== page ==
In a new study from the University of Michigan, researchers found that where older adults live may help protect against dementia and Alzheimer’s disease.
They found older adults whose neighborhoods are conducive to physical activity and socialization were about three years younger, in terms of cognitive health, than those who had very little access to exercise and socialization.
Those who had access to intellectually stimulating places such as museums, higher education campuses and libraries had about a five-year difference in cognitive age compared to those who had little to no access to such places.
In the first assessment, the team interviewed 125 older adults in the Minneapolis metropolitan area to learn about how those older adults lived in their communities.
They identified a connection between older adults’ cognitive health and proximity to places where they could socialize, exercise and visit intellectually stimulating places.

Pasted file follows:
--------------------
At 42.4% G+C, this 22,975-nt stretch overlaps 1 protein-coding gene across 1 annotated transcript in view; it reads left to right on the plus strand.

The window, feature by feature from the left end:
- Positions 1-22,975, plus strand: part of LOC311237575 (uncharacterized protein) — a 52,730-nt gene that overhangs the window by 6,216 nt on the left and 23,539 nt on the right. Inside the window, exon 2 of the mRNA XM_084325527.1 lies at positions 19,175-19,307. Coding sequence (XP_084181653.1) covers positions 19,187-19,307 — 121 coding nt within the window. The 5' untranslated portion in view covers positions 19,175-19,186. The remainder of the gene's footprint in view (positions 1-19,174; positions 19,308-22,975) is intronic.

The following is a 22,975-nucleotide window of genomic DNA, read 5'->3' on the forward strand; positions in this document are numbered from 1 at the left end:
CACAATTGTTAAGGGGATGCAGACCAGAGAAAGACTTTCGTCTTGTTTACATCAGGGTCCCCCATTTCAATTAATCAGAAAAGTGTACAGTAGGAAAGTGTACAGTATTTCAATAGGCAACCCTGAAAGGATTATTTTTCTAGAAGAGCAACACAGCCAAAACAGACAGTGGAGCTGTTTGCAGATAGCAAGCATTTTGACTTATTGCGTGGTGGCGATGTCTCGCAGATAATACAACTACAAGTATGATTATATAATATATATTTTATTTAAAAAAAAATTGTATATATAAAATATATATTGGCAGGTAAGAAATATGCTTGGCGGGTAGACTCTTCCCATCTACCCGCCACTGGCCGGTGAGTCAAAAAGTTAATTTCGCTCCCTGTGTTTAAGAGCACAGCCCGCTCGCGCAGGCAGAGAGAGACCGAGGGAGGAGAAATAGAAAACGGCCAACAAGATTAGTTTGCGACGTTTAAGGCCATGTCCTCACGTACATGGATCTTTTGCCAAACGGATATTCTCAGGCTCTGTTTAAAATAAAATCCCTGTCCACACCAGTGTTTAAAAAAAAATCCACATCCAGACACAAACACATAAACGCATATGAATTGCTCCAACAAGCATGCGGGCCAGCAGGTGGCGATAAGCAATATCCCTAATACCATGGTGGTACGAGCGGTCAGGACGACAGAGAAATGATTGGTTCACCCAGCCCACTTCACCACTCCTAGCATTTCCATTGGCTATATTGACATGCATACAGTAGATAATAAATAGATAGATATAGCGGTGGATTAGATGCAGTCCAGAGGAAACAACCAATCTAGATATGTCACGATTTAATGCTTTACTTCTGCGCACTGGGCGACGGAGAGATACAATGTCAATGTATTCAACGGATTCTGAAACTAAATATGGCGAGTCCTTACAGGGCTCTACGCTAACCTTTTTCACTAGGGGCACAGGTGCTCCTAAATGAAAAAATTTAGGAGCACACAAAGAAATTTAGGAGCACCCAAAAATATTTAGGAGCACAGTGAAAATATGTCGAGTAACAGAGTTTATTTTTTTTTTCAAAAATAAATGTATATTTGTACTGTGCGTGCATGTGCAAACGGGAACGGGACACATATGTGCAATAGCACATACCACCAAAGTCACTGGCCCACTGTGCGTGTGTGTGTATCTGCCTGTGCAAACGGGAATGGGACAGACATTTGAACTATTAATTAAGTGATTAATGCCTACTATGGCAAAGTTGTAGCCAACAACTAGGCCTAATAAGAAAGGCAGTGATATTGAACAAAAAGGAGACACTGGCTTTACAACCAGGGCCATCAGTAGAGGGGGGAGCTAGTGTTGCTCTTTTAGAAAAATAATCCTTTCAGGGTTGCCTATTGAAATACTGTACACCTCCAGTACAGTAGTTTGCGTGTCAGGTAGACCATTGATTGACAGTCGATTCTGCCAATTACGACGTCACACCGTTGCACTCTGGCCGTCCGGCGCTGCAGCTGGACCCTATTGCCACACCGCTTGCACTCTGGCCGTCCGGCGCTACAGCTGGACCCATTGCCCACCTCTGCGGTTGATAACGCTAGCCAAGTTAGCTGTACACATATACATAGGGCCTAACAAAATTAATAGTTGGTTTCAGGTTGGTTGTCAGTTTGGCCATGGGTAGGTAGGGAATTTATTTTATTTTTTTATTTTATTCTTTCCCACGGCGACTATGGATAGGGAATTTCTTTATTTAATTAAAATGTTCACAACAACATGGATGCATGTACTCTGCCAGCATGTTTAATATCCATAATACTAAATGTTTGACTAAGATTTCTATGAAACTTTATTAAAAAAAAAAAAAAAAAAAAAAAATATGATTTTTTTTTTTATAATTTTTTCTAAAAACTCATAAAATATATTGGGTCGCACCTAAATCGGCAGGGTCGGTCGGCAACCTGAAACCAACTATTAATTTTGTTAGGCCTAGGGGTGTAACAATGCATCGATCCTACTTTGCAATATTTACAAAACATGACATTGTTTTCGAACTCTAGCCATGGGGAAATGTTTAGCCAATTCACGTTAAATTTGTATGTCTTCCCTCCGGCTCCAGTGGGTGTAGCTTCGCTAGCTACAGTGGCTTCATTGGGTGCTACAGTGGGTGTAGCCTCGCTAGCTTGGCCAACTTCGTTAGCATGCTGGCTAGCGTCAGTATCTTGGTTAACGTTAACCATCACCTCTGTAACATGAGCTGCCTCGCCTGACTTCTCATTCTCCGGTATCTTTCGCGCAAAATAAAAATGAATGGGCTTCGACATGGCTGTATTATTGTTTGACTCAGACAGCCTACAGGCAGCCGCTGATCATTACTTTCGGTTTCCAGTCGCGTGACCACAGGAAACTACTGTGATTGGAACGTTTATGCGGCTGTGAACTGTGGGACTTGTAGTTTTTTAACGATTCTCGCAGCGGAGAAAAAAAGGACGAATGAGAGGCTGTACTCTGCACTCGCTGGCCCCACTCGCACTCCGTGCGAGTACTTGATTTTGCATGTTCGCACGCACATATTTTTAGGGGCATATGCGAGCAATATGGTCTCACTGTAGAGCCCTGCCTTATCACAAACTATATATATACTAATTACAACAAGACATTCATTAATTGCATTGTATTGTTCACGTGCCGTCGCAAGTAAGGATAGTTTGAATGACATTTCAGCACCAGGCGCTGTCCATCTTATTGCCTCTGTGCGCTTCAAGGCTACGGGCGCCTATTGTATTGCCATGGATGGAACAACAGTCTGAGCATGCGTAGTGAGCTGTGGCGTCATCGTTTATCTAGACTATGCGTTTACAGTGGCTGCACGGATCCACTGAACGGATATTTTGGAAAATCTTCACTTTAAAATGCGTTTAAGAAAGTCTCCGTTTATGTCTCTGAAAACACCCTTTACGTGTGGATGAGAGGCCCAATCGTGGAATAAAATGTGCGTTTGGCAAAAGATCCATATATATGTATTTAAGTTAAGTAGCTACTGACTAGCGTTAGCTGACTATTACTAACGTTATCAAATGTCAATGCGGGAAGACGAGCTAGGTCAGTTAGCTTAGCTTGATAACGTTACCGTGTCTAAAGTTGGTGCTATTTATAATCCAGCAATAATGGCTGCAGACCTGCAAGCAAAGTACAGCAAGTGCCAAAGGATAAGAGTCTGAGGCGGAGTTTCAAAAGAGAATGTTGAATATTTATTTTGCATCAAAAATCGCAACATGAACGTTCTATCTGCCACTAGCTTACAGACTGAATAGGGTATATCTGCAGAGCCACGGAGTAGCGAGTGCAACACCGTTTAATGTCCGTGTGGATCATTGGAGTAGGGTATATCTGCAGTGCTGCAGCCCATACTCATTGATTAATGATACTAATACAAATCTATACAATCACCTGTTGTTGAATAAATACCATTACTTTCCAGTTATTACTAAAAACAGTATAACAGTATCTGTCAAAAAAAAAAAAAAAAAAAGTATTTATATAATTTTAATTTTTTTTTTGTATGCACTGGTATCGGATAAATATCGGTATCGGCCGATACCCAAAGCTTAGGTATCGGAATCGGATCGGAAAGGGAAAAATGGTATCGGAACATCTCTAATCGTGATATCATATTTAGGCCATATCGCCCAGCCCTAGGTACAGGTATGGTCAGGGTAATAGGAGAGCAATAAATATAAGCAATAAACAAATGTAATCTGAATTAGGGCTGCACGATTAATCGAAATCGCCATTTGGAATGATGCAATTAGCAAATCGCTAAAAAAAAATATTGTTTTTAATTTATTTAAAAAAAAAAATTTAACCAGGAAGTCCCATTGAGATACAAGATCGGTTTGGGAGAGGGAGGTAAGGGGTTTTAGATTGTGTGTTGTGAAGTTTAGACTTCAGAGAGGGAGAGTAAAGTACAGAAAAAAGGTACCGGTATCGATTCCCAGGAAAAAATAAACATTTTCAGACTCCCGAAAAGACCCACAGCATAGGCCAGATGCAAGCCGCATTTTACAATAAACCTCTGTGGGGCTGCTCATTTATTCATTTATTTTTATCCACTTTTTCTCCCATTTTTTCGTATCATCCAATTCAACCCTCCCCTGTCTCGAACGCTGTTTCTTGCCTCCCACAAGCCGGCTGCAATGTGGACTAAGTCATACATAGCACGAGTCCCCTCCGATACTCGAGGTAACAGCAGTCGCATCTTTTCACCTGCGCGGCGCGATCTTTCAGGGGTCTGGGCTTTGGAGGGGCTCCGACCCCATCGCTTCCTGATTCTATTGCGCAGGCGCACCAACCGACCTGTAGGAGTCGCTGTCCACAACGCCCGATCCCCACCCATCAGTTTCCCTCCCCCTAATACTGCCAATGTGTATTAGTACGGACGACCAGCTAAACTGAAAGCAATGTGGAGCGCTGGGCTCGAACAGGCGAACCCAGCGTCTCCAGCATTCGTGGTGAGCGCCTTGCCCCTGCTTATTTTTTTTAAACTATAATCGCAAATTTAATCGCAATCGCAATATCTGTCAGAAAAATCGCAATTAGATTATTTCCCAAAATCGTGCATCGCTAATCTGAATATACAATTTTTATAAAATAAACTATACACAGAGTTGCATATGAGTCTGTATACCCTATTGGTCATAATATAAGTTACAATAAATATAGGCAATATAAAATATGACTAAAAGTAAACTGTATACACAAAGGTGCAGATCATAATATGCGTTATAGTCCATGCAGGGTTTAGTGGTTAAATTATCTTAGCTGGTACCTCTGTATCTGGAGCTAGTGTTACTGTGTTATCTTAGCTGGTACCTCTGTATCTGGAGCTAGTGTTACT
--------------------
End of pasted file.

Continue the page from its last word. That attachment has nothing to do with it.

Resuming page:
They then tested the observations in a much larger group, using results from an ongoing study of just over 30,000 people.
The researchers found that places of socialization that were more positively linked to protecting cognitive health were senior centers and organizations such as Veterans of Foreign Wars or racial or ethnic organizations.
Living in neighborhoods with high densities of parks, fitness and sports recreation centers, and walkable destinations were associated with better cognitive health.
In the study examining intellectually stimulating centers, the researchers found that museums and other cultural sites provided the best cognitive health benefit.
Moving forward, the team is looking at differences by person and by place—so for example, differences in protective cognitive benefits by men or women or nonbinary adults, by education levels and by race.
Understanding these differences might help inform community-level interventions that are more targeted to those who are most at risk, which include marginalized and underserved communities, who have higher rates of dementia and Alzheimer’s risk.
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The findings are published in the Journal of Aging and Health; Preventive Medicine; and Wellbeing, Space & Society. One author of the study is Jessica Finlay.
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